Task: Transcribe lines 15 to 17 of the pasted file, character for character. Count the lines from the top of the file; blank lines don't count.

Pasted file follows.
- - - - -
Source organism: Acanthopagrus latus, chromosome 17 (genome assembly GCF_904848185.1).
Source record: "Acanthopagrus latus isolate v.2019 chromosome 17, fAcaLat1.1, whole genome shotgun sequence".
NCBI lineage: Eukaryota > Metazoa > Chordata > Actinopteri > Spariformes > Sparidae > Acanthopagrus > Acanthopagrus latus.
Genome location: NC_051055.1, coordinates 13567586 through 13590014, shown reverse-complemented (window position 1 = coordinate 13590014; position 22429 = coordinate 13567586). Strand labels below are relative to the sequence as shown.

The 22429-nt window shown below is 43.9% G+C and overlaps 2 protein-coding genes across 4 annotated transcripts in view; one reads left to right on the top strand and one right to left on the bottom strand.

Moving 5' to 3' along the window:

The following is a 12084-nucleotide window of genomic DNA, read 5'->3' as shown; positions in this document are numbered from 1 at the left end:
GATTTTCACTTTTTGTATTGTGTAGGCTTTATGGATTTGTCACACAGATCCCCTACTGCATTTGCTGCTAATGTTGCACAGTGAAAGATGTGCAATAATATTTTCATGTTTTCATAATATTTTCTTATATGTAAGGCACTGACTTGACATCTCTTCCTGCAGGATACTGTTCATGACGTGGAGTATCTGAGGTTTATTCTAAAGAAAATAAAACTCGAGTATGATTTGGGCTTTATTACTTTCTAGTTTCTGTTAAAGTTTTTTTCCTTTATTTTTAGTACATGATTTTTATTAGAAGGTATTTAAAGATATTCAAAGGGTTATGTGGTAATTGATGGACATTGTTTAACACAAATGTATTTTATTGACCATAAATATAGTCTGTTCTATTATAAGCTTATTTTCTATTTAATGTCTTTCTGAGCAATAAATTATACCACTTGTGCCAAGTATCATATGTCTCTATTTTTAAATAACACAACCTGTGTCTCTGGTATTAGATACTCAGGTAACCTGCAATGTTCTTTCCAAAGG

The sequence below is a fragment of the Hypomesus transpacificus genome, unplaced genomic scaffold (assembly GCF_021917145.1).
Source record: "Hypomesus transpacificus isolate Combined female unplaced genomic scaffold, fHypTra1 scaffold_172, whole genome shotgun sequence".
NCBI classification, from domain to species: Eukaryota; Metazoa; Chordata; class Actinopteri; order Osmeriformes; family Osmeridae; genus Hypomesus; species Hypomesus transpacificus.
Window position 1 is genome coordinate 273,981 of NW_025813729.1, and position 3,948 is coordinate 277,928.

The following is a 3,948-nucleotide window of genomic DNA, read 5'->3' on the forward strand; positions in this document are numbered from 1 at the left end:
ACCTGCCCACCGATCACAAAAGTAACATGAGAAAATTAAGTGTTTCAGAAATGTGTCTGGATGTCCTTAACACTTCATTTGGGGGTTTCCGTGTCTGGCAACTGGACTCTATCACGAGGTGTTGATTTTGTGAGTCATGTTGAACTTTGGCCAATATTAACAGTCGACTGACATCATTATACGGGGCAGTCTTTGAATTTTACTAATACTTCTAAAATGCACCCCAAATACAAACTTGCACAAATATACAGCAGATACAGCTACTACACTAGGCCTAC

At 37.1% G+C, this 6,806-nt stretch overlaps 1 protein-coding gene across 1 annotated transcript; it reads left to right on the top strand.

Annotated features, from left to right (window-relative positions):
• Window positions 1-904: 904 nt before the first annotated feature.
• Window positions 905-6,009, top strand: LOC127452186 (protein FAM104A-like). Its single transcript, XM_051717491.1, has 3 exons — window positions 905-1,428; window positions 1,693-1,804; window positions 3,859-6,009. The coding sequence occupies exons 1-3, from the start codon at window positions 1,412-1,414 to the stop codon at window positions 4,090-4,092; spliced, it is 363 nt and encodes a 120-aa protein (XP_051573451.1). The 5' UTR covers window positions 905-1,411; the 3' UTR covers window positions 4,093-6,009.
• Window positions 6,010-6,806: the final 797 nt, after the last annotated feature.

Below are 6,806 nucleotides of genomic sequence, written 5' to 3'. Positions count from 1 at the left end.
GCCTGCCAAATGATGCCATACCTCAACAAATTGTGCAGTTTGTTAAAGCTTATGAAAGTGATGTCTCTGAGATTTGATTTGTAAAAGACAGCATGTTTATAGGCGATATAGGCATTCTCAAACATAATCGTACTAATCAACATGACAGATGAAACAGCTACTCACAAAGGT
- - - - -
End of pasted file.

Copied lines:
At 37.1% G+C, this 6,806-nt stretch overlaps 1 protein-coding gene across 1 annotated transcript; it reads left to right on the top strand.

Annotated features, from left to right (window-relative positions):
• Window positions 1-904: 904 nt before the first annotated feature.